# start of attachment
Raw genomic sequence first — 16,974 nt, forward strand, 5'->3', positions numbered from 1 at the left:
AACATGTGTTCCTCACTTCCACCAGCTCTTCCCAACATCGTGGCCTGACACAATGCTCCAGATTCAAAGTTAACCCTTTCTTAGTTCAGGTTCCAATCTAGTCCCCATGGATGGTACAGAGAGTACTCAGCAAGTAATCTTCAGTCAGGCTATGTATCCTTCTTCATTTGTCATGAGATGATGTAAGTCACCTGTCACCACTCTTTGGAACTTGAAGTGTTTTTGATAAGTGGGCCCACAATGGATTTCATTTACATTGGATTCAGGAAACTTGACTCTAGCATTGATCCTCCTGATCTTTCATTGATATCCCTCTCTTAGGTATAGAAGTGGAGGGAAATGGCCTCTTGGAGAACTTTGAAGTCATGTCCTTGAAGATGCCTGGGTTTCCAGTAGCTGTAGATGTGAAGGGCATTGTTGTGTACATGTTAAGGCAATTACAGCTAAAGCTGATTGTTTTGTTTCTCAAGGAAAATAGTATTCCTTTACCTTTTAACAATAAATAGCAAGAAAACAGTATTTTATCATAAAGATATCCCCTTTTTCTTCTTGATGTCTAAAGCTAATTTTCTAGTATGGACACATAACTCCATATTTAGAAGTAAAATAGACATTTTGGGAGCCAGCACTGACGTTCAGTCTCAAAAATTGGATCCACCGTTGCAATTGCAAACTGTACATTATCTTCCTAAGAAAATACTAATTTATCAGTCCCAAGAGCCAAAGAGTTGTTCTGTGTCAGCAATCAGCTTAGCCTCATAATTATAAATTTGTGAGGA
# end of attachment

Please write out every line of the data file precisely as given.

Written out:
Raw genomic sequence first — 16,974 nt, forward strand, 5'->3', positions numbered from 1 at the left:
AACATGTGTTCCTCACTTCCACCAGCTCTTCCCAACATCGTGGCCTGACACAATGCTCCAGATTCAAAGTTAACCCTTTCTTAGTTCAGGTTCCAATCTAGTCCCCATGGATGGTACAGAGAGTACTCAGCAAGTAATCTTCAGTCAGGCTATGTATCCTTCTTCATTTGTCATGAGATGATGTAAGTCACCTGTCACCACTCTTTGGAACTTGAAGTGTTTTTGATAAGTGGGCCCACAATGGATTTCATTTACATTGGATTCAGGAAACTTGACTCTAGCATTGATCCTCCTGATCTTTCATTGATATCCCTCTCTTAGGTATAGAAGTGGAGGGAAATGGCCTCTTGGAGAACTTTGAAGTCATGTCCTTGAAGATGCCTGGGTTTCCAGTAGCTGTAGATGTGAAGGGCATTGTTGTGTACATGTTAAGGCAATTACAGCTAAAGCTGATTGTTTTGTTTCTCAAGGAAAATAGTATTCCTTTACCTTTTAACAATAAATAGCAAGAAAACAGTATTTTATCATAAAGATATCCCCTTTTTCTTCTTGATGTCTAAAGCTAATTTTCTAGTATGGACACATAACTCCATATTTAGAAGTAAAATAGACATTTTGGGAGCCAGCACTGACGTTCAGTCTCAAAAATTGGATCCACCGTTGCAATTGCAAACTGTACATTATCTTCCTAAGAAAATACTAATTTATCAGTCCCAAGAGCCAAAGAGTTGTTCTGTGTCAGCAATCAGCTTAGCCTCATAATTATAAATTTGTGAGGA